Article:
A ‘Syrius’ Question
Syria seems to have no luck at all. In fact, a quick check of its history will tell you that except rare decades of peace under the Rashidun caliphate, and the Romans, the area has been constantly at war. Little is it know that Syria was the first place where farming was developed and consequently the first settled societies in the world came about in Syria. This is where the first laws pertaining to property as well as inter human relations is a settled township came about. Syria host the world’s oldest inhabited capital in Damascus, which is more than 9000 years old!
But after that glory period, Syria came to be in the tragic position of always being sandwiched between the great powers of history. Consequently, it changed hand man times and despite its impressive feats in township and agriculture, it is bereft from any natural barriers save passable deserts and slight mountains. Invasions and annexations were normal. However, so was the pervasiveness of life and the bounty of agriculture. Syria, despite being hotly contested for most of its history, has been a haven for many diverse people for millennia.
Proxy war is a relatively new term, though quite an ancient concept. It refers to a war between two parties carried out by other parties. Syria is just seeing a very advanced version of that concept, while its burgeoning and diverse people go through a balkanization and find support amongst many nations who wish to engage in the proxy war. Syria, modern Syria, can trace its origins to the Pan Arabic nationalism movement that resulted in the formation of the Baath party. This concept served to unite the non-monarchical Arab states by propounding an Arab nationalism that was based not as much on religion as on common ancestry and geography. The underlying axiom of Baathist though was Islam, though and the Baathist struggle can be seen one of trying to modernize Islam to bring it into the 21st century. It found a lot of support across the 23 member and 500 million people strong Arab World. Unfortunately the Baathist apparatus was not really one that was inclined to allow a multiple party state or for truly democratic elections. A strong leader, buoyed by contacts and alliances within the armed forces and policing apparatus of a state was about as much stability and dynamic movement that could be expected from such a system.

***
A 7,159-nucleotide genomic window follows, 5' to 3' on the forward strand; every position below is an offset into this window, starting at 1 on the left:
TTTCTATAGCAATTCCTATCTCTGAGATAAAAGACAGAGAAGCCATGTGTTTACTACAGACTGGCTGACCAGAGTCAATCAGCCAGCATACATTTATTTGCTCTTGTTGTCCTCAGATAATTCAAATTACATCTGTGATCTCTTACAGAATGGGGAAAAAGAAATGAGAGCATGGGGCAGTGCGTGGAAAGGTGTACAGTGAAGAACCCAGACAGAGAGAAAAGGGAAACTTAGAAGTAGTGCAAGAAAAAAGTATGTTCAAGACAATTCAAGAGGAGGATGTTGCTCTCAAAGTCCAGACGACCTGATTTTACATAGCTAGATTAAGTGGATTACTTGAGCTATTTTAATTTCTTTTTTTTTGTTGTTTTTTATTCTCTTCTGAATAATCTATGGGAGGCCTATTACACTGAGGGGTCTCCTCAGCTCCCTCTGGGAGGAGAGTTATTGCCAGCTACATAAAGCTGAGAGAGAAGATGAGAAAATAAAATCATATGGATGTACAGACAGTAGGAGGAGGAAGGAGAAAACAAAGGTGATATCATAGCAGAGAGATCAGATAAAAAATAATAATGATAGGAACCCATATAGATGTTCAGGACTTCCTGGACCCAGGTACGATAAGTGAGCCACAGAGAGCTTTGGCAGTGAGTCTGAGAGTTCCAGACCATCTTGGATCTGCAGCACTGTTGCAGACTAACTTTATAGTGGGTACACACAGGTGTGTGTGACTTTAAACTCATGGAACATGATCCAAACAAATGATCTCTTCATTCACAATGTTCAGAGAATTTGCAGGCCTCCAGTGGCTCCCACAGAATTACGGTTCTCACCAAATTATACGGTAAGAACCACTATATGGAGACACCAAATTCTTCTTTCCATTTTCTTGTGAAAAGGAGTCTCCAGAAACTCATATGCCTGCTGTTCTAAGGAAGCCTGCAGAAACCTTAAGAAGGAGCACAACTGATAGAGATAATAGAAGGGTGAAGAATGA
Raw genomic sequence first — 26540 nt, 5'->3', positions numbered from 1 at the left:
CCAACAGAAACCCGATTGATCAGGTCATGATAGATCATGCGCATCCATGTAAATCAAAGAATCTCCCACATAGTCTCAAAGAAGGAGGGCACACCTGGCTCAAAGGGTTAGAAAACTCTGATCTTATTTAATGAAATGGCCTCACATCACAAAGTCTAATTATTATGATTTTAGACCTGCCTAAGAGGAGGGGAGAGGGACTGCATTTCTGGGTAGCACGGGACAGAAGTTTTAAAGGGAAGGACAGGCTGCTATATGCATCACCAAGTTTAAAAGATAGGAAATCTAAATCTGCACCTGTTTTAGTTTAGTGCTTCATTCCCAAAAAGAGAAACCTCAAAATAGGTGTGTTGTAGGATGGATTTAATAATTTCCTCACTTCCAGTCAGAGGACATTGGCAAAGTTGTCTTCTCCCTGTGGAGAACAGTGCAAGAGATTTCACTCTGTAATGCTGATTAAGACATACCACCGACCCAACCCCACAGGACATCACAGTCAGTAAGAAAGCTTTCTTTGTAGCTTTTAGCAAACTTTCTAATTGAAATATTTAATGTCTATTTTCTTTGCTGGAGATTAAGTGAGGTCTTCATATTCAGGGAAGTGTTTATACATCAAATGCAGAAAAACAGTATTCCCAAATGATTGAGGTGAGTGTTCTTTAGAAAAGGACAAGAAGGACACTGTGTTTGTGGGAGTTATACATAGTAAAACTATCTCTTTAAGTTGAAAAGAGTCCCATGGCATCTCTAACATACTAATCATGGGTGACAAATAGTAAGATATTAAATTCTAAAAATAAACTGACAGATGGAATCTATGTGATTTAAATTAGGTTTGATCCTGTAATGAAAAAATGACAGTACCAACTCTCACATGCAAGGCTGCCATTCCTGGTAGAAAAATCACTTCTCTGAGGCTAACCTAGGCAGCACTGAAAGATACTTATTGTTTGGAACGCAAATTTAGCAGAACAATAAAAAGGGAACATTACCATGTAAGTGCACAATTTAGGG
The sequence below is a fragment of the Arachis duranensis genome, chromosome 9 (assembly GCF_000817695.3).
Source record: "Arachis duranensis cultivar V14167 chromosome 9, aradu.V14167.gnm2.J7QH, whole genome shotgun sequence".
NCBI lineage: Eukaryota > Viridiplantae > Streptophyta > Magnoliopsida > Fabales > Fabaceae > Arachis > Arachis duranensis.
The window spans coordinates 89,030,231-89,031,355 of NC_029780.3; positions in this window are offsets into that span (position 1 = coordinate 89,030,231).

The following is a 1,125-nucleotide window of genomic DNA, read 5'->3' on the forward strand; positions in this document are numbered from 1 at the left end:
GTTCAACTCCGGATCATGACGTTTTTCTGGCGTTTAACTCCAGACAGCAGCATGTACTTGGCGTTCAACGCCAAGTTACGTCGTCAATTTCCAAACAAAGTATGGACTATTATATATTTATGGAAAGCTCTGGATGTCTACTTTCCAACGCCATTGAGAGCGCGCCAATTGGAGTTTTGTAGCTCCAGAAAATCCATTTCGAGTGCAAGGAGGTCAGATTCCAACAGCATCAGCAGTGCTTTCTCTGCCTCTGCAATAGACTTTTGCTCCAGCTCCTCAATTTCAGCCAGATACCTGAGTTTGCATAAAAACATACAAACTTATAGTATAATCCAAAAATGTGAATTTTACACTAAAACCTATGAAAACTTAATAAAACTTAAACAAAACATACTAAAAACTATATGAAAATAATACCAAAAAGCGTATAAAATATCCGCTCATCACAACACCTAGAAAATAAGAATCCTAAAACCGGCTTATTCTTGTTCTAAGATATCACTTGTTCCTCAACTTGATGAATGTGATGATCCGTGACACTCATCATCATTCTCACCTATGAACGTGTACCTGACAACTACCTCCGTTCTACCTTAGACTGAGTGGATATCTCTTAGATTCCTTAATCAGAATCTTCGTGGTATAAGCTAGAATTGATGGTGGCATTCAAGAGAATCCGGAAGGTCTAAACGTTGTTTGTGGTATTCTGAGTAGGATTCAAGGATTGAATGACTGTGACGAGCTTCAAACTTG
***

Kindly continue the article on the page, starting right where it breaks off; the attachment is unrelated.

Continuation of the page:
This is how Hafeez Al Assad took power within the Baathist state of Syria. He came from a notable Alawaite minority, with the Alawaites being akin to Shias while most of Syria is Sunni. To maintain his hold in a region where tribal and clan loyalty usually trumps one to the state, Al Assad ensured that the security apparatus of his country be handle by his Alawaite community while trade and finance was left to the Sunni merchants. He left a relatively stable country for his son and successor Basheer to run. Then came the Arab Spring of 2011.
The Arab Spring was a pro-democracy movement within the Arab world that resulted in passive political reform, including the overthrow of the governments of Egypt and Libya. Initially peaceful, the protest turned violent only due to the harsh security countermeasures applied by Basheer to overawe and intimidate the people. Seeing how the security apparatus belonged to a sect not followed by most of those being killed or detained it was easy to paint it as a picture of the believer vs the unbeliever; this is standard practice in the Arab lands where both parties will accuse the other of being the unbeliever. This time around, this was exploited by the states surrounding Syria for one reason or the other. Saudi Arabia promised the rebels support since they too are Sunnis and the Alawaites are Shia. This naturally prompted Iran (The only Shia power in the world) to pledge massive assistance to Basheer and to ensure that his government remains the only legitimate government in Syria. Russia and Syria have enjoyed deep relation ever since the cold war. Past the Soviet Union days, Russia wishes to see its role as a superpower realised and so it too decided to help Basheer and his government in Syria. The USA has a stake in supporting any pro democratic rebellions and evolutions and so it was no surprise that it elected to support the rebels and the well organised, semi-independent Peshmerga. The Peshmerga are the army of the Kurds, a people that inhabit the North and North Eastern part of Syria. Called the largest landless people, The Kurds have enjoined massive autonomy in their areas which they reinforce through well-armed and trained militias. Seeing the breakup of power in the heavily centralised Syrian State, they too started carving out territory that they deem their own, opposed to both the government and rebel takeover.